Endleaves or endpapers; flying or free

"Free endleaves," "Flying leaves," or "Flyleaves?"

This point of nomenclature is most important in cataloging, imaging, and in conserving books. For example, let's say you want to search a database for a decorated end leaf. Which word should you use? Well, you must use the word used by the catalogers -- but which did they use? Or what if you want to search conservation treatment records? You must use the word used by the conservators in their reports...  and if you don't use the right search term, you won't find what you're looking for. I'l discuss my arbiter of points of nomenclature --  and then I have a question.

Free endleaves: Endleaves which are not adhered to the inside of a board or cover. Free endleaves were known to the late eighteenth-century English binder Roger Payne as ‘flying leaves’ (Wormsley, p.162).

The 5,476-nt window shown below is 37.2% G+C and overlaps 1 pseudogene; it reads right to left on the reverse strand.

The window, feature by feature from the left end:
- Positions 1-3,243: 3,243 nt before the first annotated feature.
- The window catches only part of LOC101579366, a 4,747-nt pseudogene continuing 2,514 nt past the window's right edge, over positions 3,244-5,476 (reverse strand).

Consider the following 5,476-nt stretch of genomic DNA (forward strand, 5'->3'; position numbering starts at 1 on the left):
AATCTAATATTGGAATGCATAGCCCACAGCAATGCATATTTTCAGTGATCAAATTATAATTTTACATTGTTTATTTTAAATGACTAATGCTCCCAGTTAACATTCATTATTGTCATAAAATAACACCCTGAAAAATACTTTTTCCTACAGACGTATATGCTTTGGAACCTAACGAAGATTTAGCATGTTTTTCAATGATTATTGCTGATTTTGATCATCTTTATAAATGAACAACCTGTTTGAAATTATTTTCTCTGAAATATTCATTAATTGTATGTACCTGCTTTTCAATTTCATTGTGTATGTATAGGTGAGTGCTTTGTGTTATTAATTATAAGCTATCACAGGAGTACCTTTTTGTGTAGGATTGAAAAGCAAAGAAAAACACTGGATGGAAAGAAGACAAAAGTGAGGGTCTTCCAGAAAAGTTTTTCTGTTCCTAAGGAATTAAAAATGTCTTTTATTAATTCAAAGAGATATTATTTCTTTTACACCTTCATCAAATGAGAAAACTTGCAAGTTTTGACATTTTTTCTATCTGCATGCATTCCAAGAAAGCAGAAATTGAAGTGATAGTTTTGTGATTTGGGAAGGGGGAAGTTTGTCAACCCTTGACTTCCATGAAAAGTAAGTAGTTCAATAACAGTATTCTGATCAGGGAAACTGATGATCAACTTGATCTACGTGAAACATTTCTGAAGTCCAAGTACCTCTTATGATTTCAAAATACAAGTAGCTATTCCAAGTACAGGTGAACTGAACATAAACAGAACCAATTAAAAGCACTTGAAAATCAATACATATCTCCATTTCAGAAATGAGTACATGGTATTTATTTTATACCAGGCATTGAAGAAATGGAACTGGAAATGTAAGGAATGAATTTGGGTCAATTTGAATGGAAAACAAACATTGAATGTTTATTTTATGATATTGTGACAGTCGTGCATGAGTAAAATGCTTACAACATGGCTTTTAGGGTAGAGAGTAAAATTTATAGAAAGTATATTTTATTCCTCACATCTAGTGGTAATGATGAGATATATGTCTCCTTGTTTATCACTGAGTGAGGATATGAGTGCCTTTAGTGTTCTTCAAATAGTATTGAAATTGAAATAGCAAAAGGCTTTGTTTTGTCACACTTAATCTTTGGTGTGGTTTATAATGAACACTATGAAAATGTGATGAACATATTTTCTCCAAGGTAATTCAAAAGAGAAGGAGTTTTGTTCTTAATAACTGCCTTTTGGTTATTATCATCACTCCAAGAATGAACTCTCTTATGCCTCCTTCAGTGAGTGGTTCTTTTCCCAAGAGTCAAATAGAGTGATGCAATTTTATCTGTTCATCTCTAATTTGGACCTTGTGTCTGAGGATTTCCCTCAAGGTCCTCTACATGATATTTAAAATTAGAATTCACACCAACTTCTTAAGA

— http://www.ligatus.org.uk/lob/concept/1346

My standard for nomenclature these days is the extensive Ligatus' Language of Bindings Thesaurus Online, which provided the quote at the beginning of the blog post that prefers "free endleaves." (Their citation for it is Petherbridge, Sewing structures... 1991.) Other good general references, though older, are John Carter's ABC's for Book Collectors and Etherington and Roberts -- both of which prefer the term "endpapers" in our example.

Now for our free endleaves and the endleaf format! Alas, none of these sources admit a preference for the poetic "FLYING" leaves as stated in the earlier quote, but I should say that "free" holds its own.  It is common to say "first free endleaf" or "second free endleaf" to describe the free leaves at the front of a bookblock. However, my question is if there is an equivalent for endleaves at the back of the book - if I said "last free endleaf" or "second last free endleaf," would everyone know what I was talking about?